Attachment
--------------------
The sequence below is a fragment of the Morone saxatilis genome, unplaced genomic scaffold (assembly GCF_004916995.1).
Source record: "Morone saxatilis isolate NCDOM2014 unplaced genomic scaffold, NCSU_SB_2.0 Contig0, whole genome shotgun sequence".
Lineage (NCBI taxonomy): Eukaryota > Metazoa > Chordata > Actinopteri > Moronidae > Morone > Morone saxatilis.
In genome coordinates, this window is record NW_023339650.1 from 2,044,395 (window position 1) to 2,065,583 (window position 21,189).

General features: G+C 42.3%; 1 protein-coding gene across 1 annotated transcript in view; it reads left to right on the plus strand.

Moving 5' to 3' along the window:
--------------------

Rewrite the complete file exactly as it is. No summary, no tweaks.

The sequence below is a fragment of the Morone saxatilis genome, unplaced genomic scaffold (assembly GCF_004916995.1).
Source record: "Morone saxatilis isolate NCDOM2014 unplaced genomic scaffold, NCSU_SB_2.0 Contig0, whole genome shotgun sequence".
Lineage (NCBI taxonomy): Eukaryota > Metazoa > Chordata > Actinopteri > Moronidae > Morone > Morone saxatilis.
In genome coordinates, this window is record NW_023339650.1 from 2,044,395 (window position 1) to 2,065,583 (window position 21,189).

General features: G+C 42.3%; 1 protein-coding gene across 1 annotated transcript in view; it reads left to right on the plus strand.

Moving 5' to 3' along the window: